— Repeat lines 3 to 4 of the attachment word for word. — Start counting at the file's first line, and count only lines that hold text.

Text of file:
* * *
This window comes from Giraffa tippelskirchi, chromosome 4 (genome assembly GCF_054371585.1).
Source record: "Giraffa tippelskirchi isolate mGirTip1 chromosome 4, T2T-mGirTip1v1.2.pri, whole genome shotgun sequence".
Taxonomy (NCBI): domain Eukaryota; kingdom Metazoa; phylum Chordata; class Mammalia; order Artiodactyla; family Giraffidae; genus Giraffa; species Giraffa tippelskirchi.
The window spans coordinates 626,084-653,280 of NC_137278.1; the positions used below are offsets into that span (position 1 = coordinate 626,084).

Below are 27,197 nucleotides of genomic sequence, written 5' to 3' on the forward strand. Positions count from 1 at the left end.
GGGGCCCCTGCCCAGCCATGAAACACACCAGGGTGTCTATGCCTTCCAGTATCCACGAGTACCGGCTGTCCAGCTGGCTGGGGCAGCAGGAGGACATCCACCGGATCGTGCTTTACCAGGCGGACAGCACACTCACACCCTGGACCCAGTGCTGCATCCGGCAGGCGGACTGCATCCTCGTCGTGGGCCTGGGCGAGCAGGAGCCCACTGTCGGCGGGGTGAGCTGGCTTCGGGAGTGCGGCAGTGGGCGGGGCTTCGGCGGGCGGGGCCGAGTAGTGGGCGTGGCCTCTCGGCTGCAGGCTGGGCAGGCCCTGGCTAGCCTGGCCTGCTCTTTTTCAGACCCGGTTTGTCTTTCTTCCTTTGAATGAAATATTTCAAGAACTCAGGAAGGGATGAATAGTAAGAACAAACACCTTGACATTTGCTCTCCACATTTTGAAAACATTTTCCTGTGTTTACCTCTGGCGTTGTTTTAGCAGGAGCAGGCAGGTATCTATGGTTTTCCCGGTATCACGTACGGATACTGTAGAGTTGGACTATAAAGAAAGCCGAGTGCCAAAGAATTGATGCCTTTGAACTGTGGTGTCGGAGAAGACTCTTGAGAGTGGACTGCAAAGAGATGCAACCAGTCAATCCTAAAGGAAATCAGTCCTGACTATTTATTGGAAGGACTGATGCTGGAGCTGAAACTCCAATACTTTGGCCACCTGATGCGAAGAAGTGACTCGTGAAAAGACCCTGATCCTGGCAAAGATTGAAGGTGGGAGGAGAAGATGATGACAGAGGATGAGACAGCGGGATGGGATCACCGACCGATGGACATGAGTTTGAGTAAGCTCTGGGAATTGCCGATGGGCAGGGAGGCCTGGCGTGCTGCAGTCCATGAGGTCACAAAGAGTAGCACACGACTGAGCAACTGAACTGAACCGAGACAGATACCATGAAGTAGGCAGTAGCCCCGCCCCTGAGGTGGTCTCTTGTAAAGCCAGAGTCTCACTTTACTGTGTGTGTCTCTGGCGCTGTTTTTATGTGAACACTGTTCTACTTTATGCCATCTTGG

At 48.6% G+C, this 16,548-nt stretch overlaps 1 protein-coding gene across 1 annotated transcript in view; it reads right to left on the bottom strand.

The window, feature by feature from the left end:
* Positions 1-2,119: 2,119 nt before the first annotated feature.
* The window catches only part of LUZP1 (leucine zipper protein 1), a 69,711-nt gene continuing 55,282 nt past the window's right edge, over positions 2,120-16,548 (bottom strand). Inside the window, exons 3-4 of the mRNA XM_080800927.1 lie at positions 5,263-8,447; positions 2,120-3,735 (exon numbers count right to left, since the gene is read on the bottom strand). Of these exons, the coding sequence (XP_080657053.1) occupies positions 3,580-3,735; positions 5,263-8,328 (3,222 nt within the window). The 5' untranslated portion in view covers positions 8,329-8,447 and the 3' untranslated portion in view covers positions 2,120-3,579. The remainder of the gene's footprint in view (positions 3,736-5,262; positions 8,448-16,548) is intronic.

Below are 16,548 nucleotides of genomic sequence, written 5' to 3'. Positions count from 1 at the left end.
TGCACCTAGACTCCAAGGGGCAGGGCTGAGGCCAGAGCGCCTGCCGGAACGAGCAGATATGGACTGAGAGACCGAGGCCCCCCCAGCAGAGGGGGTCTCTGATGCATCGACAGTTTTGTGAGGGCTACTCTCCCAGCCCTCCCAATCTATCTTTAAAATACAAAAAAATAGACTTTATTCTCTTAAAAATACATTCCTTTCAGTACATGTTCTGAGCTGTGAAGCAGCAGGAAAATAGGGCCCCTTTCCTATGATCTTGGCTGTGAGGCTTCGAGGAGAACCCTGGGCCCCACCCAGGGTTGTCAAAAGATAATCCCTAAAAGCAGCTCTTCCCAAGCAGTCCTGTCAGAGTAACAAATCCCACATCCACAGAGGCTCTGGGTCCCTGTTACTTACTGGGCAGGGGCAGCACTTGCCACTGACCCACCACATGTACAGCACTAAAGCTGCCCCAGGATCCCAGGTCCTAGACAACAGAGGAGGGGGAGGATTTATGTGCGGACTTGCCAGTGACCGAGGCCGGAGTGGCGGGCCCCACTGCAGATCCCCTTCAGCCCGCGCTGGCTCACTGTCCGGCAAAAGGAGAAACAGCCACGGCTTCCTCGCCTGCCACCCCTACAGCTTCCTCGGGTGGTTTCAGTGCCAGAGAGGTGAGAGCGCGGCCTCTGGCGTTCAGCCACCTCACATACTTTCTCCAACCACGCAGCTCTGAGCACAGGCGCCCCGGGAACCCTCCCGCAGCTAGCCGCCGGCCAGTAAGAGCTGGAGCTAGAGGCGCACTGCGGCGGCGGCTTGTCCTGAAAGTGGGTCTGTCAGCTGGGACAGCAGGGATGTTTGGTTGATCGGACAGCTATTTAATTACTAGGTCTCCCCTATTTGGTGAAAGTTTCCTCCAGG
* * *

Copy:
Taxonomy (NCBI): domain Eukaryota; kingdom Metazoa; phylum Chordata; class Mammalia; order Artiodactyla; family Giraffidae; genus Giraffa; species Giraffa tippelskirchi.
The window spans coordinates 626,084-653,280 of NC_137278.1; the positions used below are offsets into that span (position 1 = coordinate 626,084).